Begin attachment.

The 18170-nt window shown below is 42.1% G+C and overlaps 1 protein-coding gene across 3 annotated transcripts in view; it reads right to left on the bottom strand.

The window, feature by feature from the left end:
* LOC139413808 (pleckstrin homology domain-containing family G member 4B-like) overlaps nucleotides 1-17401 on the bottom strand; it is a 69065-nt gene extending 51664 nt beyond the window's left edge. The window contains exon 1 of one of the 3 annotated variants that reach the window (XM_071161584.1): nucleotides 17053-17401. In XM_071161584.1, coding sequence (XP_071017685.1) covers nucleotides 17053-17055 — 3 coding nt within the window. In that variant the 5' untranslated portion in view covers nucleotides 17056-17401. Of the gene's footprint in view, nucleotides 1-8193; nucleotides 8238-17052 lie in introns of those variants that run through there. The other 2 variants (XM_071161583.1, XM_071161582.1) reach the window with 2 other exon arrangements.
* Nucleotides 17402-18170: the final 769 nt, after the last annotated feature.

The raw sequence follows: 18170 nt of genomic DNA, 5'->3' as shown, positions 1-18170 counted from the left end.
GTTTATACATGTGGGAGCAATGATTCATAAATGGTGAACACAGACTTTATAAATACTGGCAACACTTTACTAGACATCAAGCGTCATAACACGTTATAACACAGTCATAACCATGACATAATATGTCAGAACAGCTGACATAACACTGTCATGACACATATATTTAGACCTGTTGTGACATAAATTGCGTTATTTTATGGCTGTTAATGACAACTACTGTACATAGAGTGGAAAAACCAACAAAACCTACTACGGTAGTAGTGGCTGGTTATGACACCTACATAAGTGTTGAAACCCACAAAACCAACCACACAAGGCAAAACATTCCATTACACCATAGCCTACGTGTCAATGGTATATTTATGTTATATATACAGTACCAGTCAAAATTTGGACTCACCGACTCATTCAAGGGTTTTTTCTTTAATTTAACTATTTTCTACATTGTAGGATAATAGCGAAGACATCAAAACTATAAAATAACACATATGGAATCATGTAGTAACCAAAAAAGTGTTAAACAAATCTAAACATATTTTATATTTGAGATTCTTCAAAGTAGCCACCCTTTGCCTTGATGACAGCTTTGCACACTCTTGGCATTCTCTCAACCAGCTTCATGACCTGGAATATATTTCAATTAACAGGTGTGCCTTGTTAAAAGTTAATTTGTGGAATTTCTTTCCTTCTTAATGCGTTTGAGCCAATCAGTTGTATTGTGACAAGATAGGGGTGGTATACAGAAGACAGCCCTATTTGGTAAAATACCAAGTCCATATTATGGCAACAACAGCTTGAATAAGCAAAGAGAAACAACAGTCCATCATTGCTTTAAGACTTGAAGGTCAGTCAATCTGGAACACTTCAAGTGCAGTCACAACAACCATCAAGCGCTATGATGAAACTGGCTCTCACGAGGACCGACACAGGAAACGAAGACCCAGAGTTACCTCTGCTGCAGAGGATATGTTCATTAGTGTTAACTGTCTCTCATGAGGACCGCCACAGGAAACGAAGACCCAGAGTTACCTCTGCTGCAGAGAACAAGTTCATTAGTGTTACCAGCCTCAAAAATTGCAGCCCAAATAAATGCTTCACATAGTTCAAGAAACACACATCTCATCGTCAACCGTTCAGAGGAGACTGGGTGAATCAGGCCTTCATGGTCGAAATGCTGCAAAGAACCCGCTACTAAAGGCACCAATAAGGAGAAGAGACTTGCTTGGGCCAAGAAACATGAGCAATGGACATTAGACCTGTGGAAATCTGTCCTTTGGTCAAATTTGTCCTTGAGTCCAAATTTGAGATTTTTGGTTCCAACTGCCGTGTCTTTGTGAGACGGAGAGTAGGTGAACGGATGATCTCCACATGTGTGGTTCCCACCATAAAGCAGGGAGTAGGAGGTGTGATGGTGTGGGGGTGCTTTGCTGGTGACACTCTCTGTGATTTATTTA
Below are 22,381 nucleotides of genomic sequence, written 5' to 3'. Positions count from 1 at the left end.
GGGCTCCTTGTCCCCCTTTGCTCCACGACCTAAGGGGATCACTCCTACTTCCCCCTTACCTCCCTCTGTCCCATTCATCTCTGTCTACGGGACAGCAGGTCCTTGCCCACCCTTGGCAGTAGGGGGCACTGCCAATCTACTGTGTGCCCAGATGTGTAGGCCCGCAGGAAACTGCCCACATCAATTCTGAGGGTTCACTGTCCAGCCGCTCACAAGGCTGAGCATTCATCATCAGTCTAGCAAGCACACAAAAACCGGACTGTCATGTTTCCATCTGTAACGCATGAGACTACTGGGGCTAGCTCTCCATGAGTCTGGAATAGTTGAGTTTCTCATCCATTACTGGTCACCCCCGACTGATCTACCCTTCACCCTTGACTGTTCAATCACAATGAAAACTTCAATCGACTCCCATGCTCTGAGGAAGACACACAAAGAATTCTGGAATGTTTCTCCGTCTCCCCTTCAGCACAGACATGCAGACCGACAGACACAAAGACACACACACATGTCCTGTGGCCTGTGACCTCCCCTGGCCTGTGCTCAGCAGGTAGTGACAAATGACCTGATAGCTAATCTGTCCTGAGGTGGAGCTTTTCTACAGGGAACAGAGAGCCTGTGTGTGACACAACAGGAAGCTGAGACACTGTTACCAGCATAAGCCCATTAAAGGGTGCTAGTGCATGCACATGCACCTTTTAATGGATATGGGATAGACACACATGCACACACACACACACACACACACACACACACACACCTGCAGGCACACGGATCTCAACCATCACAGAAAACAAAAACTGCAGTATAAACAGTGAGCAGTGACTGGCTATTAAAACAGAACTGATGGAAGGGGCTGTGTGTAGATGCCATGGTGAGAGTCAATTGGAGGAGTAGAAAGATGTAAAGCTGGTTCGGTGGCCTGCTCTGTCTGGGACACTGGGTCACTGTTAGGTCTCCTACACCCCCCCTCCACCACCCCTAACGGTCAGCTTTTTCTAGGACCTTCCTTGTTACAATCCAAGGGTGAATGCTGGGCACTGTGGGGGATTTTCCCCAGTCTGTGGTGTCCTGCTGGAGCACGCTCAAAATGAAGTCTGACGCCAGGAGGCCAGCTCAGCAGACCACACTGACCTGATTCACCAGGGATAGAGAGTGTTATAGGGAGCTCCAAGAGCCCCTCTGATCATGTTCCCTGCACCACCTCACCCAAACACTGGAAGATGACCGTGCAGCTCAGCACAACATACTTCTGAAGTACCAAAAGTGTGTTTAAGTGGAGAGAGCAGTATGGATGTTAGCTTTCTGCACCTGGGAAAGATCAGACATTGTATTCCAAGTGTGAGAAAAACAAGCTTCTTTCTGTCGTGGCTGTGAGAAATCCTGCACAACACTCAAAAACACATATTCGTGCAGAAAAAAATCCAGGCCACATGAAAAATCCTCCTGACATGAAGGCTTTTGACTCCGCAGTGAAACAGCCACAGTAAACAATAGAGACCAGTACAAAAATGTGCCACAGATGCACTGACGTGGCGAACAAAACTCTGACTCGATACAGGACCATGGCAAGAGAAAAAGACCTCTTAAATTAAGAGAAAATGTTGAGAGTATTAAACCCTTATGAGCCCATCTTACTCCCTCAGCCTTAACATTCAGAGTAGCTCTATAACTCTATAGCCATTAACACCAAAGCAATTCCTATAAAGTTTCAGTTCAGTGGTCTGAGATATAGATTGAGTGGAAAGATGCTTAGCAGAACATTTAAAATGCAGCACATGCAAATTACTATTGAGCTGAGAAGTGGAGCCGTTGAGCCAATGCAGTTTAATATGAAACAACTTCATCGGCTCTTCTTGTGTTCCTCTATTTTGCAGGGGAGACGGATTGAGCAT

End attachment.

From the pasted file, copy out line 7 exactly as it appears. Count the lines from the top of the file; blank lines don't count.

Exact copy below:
Below are 22,381 nucleotides of genomic sequence, written 5' to 3'. Positions count from 1 at the left end.